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Rai. But he-but he !-Aymer de Chatillon.
The fiery knight-the very soul o' the field-
Rushing on danger with the joyous step
Of a hunter o'er the hills !-is that a tone
Wherewith to speak of him!-I heard a tale-
If it be true-nay, tell me !
Urb.

He is here;
Ask him to tell thee-
Rai.

If that tale be true

(he turns suddenly to his companions.) Follow me!-give the noble dead his rites, And we will have our day of vengeance yet, Soldiers and friends!

[Exeunt omnes. SCENE II.-A Hall of Oriental architecture, opening upon gardens. A fountain in the centre.

AYMER DE CHATILLON-MORAIMA.
Mor. (bending over a couch on which her brother is sleep

ing.) He sleeps so calınly now; the soft wind here
Brings in such lulling sounds!-Nay, think you not
This slumber will restore him ? See you not
His cheek's faint glow?

Aym. (turning away.) It was my sword which gave
The wound he dies from !
Mor.

Dies from! say not so!
The brother of my childhood and my youth,
My heart's first friend !-Oh! I have been too weak,
I have delay'd too long !-He could not sue,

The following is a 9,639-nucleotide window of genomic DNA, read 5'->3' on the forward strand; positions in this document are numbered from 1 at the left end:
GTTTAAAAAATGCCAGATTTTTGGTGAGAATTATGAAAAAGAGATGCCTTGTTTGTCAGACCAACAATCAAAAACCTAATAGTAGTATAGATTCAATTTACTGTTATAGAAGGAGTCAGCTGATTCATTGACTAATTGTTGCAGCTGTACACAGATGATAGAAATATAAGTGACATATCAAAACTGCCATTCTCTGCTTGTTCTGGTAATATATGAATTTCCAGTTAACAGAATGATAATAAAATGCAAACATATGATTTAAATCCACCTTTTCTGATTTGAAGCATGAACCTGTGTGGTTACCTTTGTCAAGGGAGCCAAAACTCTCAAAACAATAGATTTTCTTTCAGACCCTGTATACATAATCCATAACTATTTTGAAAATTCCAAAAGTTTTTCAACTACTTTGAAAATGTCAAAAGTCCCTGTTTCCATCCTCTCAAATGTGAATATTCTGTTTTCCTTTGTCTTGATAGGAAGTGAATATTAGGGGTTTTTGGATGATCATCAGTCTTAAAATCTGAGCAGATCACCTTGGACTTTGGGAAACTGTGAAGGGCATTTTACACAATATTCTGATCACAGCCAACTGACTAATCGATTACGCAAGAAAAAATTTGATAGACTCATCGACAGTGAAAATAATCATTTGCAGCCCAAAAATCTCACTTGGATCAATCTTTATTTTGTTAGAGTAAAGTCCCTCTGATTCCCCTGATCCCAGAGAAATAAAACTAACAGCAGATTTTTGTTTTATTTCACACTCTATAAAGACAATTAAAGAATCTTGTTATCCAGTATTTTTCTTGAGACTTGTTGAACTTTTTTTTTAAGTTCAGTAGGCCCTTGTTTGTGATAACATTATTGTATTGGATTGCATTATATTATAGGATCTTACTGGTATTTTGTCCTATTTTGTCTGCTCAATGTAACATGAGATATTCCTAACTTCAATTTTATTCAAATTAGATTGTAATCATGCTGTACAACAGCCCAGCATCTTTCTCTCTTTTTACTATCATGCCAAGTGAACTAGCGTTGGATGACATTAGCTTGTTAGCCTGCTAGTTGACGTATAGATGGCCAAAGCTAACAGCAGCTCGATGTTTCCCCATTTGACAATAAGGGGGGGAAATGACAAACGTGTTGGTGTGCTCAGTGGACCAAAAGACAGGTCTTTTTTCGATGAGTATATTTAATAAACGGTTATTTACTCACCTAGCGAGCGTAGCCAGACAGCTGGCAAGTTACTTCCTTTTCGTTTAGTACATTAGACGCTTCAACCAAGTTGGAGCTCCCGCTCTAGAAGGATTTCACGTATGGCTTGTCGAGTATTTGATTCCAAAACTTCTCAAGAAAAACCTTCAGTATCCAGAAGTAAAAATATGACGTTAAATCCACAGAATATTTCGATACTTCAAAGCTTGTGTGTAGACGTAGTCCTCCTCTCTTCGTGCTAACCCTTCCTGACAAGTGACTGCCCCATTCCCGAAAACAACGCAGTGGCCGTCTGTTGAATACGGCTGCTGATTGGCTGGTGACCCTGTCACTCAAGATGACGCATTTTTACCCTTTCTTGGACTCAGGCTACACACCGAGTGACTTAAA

He bade me urge the prayer he would not speak,
And I withheld it !-Christian, set us free!
You have been gentle with us! 'tis the weight,
The bitter feeling, of captivity
Which preys upon his life !
Aym.

You would go hence ?
Mor. For his sake!
Aym.

You would leave me! 'tis too late.
You see it not-you know not, that your voice
Hath
power

in its low mournfulness to shake
Mine inmost soul ?—That you but look on me,
With the soft darkness of your earnest eyes,
And bid the world fade from me, and call up
A thousand passionate dreams, which wrap my life
As with a troubled cloud ?- The very sound
Of your light step hath made my heart o’erflow
Even unto aching with the sudden gush
Of its deep tenderness !-You know it not?
-- Moraima !-speak to me!

Mor. (covering herself with a veil.) I can but weep!
Is it even so ?-this love was born for tears!